Tuesday, 2 October 2007

From the nationalist perspective: beyond communal politics

This blog is written from a unionist perspective, by a member of a unionist party and inevitably therefore, debates within unionism tend to predominate.

It is worth pointing out however, that a debate is also going on within Irish nationalism attempting to make sense of where the new dispensation leaves the traditional imperatives of that creed's political representatives, and it is not without its parallels to that within unionism.

I was fascinated and heartened therefore, to read an excellent article by Dr Phil Larkin blogging on The Long Lane, analysing the tasks lying ahead for the SDLP. Larkin comes to some conclusions about the future of moderate nationalism which are not unlike those advanced by the more progressive voices within unionism. The following passage in particular urges the SDLP to look beyond communal politics and its preoccupation with a rights based language grounded in outdated perceptions.

The first truth is that the constant emphasis on individual and group rights indulged in by both communities in Northern Ireland is essentially a hangover from the decades of “zero-sum” politics from which the province suffered. Any advantage gained (or, more usually, perceived to be gained) by one community was seen as gained at the expense of the other, who, in return, demanded the same “rights” off London, or else lobbied Dublin to secure them. This bred a pernicious legacy. Most importantly, it led both unionists and nationalists seeing themselves as victims, and obscured the reality that all groups could work together for a shared and prosperous future. Overemphasis on “rights” by political groupings is not symptomatic of a politically confident and economically advanced society: just witness how far Gerry Adams’ plaintive cry that “people have rights”, when talking about the southern economy, advanced him and his party with Irish voters during the May election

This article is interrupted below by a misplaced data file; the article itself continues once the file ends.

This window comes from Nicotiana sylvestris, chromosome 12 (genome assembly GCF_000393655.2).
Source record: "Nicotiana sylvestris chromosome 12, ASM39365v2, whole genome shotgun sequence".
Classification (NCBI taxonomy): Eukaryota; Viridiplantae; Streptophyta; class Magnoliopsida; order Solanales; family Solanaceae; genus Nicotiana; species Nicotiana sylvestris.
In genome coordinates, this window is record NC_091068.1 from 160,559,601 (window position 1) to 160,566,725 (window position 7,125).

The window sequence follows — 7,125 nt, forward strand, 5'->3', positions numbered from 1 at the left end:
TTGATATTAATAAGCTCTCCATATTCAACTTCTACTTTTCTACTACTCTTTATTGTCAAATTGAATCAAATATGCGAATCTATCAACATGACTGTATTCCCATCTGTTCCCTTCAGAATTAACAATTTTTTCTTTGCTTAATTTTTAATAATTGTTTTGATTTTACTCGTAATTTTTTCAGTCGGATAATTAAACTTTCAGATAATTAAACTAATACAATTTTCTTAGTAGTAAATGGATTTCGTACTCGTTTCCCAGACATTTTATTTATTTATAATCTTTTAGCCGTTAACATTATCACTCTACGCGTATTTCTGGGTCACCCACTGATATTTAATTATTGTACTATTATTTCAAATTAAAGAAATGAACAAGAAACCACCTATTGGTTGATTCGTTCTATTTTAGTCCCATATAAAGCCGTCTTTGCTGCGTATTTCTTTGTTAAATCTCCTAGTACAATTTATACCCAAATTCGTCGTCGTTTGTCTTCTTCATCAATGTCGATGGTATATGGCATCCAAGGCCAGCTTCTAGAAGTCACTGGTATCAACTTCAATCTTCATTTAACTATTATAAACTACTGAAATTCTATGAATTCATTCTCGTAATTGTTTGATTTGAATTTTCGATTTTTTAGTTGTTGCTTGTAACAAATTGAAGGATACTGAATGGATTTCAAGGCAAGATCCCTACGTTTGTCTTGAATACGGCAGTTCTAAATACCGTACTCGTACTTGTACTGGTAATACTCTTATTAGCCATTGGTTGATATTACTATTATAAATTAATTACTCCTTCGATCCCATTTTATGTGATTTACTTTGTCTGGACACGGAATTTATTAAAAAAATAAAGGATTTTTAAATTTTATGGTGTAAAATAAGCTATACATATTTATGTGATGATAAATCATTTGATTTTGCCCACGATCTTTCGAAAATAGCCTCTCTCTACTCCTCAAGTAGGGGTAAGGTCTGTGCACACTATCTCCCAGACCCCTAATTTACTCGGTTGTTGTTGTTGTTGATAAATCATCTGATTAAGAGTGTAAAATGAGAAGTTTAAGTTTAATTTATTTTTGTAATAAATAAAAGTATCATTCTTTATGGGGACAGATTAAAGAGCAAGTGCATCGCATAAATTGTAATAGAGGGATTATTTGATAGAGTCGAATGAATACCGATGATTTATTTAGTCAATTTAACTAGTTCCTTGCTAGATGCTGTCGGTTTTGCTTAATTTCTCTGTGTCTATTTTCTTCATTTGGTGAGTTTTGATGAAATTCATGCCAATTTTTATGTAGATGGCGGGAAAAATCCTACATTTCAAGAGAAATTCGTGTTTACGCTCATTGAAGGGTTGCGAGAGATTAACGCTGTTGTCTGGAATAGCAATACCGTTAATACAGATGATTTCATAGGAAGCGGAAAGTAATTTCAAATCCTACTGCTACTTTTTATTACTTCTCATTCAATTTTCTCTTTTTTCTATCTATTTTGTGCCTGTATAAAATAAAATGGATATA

1 comment:

O'Neill said...

Most importantly, it led both unionists and nationalists seeing themselves as victims, and obscured the reality that all groups could work together for a shared and prosperous future.

It's a good piece.

Never mind the "working together for the shared future" bit, there are plenty of issues now, educational selection comes to mind, which the paties have aligned themselves on purely sectarian lines (ie Unionist parties pro-Grammar schools, nationalist parties anti-selection)...and every last one of their voters agrees with them on this?
I don't think so, there are plenty of unionists who see great weaknesses in the present system, likewise nationalists wish to preseve the grammer schools.

Why not informal grass-roots working across the lines on subjects like this, removing the sectarianism which now seems to pollute every issue here, even more so than ten years ago?

Moving politics beyond zero-sum benefits everyone, but also would strengthen a Union. People will not want to risk a safe, economically sound, stable country for some utopian dream that may or may not work. And in the perfect scenario, we'd see Unionist parties gradually working themselves out of existance and the normalisation of politics here.